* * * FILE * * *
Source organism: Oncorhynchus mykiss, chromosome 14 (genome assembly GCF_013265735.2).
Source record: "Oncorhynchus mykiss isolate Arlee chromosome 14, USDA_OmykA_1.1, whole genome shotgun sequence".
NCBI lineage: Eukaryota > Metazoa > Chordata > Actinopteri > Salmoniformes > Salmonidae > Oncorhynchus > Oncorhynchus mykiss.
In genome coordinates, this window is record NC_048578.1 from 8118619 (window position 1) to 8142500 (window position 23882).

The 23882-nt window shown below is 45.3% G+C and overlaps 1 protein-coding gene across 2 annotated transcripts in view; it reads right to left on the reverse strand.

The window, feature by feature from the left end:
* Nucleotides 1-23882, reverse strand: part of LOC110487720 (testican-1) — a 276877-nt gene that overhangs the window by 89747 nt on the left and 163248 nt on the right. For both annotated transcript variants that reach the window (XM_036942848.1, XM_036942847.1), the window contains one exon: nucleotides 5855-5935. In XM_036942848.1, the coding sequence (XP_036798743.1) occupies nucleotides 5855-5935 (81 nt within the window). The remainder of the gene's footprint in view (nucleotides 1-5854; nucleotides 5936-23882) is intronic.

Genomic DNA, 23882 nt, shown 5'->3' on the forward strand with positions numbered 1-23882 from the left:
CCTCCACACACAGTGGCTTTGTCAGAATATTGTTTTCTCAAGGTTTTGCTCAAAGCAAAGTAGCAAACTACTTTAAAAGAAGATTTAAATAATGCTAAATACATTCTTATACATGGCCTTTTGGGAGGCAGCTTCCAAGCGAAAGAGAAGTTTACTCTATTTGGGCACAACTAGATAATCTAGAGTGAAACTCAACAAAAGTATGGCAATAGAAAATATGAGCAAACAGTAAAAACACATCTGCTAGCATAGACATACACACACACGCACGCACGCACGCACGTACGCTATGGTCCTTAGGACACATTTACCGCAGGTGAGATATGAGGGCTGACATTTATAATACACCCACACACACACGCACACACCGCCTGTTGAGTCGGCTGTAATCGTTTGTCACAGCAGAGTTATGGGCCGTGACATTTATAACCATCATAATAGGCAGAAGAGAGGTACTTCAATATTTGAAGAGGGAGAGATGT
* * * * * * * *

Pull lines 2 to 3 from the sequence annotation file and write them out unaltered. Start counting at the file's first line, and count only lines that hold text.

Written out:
Source record: "Oncorhynchus mykiss isolate Arlee chromosome 14, USDA_OmykA_1.1, whole genome shotgun sequence".
NCBI lineage: Eukaryota > Metazoa > Chordata > Actinopteri > Salmoniformes > Salmonidae > Oncorhynchus > Oncorhynchus mykiss.